Posted 7th May 2018
The Bank Holiday is ideal for carrying out garden tasks you've been putting off for a while
However, home owners are being warned of eight surprising ways they could be breaking the law in their own gardens. There's a list of eight things you should avoid doing in their gardens this spring and summer if they want to stay on the right side of the law.
For instance, a person can cut back the tree branches overhanging their garden, so long as they do not go past the boundary line and there's no Tree Preservation Order in pace. However, they cannot throw the branches back into the tree owner's garden unless they have permission to do so, nor can they keep the trimmings or any fruit or flowers that are found on them.
A spokesman said: "It can be easy to fall into the trap of thinking that just because you own or rent your property, you’re well within your rights to do whatever you want in it – including in your garden."
"But the fact of the matter is that if you have neighbours – which most Brits will – you have to be mindful of their rights too."
"On the other hand, there may be times when it would be within your legal right to take action if your neighbour has acted beyond the law, but it could cause tensions."
“We’d always advise trying to come to a neighbourly solution first, as this is always preferable to having to call in the lawyers."
"If you brush up on the law as it stands, you may be able to avoid any sort of dispute altogether, which is always the ideal solution."
1 Trimming branches
If a tree has branches that are overhanging your property, you can trim them but only up to the property line. You can't lean into your neighbour's garden to do this either, as that would constitute trespassing. You also need to ensure the tree isn't covered by a Tree Preservation Order - if it is, you cannot cut the branches.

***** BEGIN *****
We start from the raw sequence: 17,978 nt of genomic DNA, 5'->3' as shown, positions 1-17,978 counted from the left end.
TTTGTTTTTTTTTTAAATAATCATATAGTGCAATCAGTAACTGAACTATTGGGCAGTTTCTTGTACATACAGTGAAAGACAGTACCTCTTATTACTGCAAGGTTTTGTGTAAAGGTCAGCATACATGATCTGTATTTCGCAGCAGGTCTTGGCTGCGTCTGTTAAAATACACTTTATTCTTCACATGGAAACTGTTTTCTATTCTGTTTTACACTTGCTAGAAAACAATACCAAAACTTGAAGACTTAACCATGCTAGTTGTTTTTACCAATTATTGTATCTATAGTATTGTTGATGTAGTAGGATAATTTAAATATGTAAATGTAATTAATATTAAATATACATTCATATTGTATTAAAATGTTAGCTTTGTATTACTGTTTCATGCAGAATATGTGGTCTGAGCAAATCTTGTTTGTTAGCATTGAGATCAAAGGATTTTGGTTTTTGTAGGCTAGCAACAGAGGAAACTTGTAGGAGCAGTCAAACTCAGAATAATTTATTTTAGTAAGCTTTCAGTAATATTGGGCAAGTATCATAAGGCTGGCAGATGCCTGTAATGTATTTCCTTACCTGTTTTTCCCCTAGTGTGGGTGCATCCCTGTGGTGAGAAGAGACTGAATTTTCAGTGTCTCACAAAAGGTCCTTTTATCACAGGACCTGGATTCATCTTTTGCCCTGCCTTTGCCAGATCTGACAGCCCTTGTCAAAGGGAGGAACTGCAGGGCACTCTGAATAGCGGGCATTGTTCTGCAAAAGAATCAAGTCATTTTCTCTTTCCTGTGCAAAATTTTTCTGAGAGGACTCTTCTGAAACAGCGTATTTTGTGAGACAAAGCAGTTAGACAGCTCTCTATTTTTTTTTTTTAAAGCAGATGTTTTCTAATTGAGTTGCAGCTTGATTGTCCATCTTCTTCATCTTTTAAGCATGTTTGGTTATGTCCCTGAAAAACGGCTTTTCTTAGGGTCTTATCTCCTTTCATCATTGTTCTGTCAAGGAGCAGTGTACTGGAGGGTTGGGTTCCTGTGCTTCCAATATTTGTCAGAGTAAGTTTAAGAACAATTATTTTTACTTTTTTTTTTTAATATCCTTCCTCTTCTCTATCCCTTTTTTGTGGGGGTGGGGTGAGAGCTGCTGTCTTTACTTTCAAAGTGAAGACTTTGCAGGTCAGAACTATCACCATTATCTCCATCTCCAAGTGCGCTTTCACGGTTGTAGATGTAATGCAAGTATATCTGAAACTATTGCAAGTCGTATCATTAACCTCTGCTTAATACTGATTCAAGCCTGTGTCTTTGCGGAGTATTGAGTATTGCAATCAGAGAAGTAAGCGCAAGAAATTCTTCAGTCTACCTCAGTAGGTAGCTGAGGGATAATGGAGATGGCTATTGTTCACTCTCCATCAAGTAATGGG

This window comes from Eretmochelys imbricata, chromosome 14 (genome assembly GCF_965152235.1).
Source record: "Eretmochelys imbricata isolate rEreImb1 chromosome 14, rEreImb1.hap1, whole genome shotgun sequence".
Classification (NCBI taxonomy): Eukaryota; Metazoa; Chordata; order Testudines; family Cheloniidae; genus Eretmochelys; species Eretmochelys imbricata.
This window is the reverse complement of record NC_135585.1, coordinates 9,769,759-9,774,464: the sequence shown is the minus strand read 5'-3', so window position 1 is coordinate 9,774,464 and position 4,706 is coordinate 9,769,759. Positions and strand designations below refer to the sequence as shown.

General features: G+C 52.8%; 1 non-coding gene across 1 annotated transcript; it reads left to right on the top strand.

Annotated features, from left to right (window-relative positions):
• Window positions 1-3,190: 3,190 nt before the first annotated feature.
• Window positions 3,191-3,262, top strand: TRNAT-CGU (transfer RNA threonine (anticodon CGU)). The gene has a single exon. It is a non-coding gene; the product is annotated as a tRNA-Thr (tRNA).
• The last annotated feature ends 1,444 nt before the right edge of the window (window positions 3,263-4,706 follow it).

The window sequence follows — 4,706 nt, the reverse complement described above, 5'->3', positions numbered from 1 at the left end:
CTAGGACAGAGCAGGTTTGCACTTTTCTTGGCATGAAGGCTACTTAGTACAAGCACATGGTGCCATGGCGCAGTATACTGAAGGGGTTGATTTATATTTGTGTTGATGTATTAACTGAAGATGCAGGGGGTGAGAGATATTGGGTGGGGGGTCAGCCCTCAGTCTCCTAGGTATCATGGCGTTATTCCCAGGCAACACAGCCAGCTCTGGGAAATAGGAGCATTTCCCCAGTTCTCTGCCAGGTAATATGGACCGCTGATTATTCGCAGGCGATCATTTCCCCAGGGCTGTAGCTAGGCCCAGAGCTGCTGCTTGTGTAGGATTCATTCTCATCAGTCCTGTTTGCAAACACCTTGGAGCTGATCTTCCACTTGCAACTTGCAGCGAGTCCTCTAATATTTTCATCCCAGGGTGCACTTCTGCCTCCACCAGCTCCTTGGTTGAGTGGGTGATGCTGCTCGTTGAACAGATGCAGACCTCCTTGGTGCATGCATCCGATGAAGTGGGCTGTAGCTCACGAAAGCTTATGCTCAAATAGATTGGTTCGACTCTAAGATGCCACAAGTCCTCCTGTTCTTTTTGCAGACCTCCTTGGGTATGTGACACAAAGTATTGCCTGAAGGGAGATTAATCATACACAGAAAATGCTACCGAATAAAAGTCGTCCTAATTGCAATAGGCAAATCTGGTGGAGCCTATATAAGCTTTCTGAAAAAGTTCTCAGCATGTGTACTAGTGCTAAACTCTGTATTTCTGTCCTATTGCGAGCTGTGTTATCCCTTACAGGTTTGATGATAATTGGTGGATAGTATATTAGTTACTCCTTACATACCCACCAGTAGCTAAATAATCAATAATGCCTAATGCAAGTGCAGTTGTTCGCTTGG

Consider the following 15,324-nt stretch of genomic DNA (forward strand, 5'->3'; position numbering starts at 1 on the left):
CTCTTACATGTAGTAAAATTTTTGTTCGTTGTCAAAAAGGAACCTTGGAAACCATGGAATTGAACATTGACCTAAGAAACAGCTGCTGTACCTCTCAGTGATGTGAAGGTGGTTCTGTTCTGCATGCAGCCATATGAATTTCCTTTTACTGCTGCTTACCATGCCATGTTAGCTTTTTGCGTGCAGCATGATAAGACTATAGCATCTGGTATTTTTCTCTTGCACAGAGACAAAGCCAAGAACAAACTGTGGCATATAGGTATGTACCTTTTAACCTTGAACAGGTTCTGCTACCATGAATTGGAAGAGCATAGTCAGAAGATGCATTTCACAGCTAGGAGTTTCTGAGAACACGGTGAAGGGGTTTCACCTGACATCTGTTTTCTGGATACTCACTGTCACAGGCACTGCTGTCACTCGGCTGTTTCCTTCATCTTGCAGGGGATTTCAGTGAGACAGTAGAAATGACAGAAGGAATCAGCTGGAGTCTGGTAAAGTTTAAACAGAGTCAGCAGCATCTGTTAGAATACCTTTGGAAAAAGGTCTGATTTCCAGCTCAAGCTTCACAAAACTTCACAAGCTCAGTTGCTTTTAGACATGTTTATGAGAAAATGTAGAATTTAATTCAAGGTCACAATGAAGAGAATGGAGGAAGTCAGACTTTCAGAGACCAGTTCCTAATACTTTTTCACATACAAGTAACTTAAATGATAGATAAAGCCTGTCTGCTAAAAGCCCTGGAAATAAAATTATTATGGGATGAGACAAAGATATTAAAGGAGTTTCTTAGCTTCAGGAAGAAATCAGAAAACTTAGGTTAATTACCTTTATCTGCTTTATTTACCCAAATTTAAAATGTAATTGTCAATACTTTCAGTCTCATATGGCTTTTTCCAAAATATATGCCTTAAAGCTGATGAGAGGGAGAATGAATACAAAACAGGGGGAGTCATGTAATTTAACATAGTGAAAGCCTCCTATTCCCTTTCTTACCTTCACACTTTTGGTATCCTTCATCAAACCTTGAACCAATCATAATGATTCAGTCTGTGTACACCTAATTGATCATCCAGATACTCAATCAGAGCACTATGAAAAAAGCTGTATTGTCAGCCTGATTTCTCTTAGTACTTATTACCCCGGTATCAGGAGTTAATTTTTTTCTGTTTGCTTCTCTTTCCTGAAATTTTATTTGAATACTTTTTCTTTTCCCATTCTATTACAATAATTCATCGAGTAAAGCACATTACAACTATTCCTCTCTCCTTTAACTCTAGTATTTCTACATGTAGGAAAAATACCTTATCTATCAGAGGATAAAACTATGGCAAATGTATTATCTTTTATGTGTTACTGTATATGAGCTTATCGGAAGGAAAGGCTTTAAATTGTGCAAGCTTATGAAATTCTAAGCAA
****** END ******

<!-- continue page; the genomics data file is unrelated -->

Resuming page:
2 Keeping branches
While you can cut branches that hang into your garden up to the property line, they still belong to the neighbour - as do any flowers or fruits on them.
Your neighbour will be legally entitled to ask for them back, so you can't stockpile them for your new bonfire. However, you cannot throw them into the neighbour's garden - this constitutes fly tipping.
The same applies to hedges - if a hedge grows along the boundary between two gardens, both neighbours will be responsible for trimming. If a hedge belonging to a neighbour grows into your garden, you may trim it, but again, you must return the trimmings to the owner.
3 Windfallen fruit
Windfallen fruit will technically belong to the person who owns the tree. If your neighbour's windfall ends up on your lawn, you should ask for permission if you want to keep it.
4 New trees
The Rights of Light Act states that if a window receives natural light for 20 years or more, you and your neighbour cannot block it with a new tree.
5 Fences and boundaries
This can be a tricky issue to resolve. House deeds indicate who owns fences and will be responsible for boundaries (although there is no legal responsibility to keep boundaries well maintained, unless the deeds say otherwise). However, they move over time, causing later disputes. If it comes to it, you may need to contact HM Land Registry for help.
6 Hot tubs
While a hot tub will be a relaxing pleasure for most of us, it creates a noise that could constitute a nuisance to your neighbours. Therefore, check they have no objections to you installing one before you go ahead.
When you're hosting a family barbecue or are looking to relax next to a chiminea in the garden, smoke can be a nuisance to your neighbours.
When you're placing a trampoline, try to avoid putting it where they can see into your neighbours' gardens or houses when they're bouncing away - this would affect their right to privacy.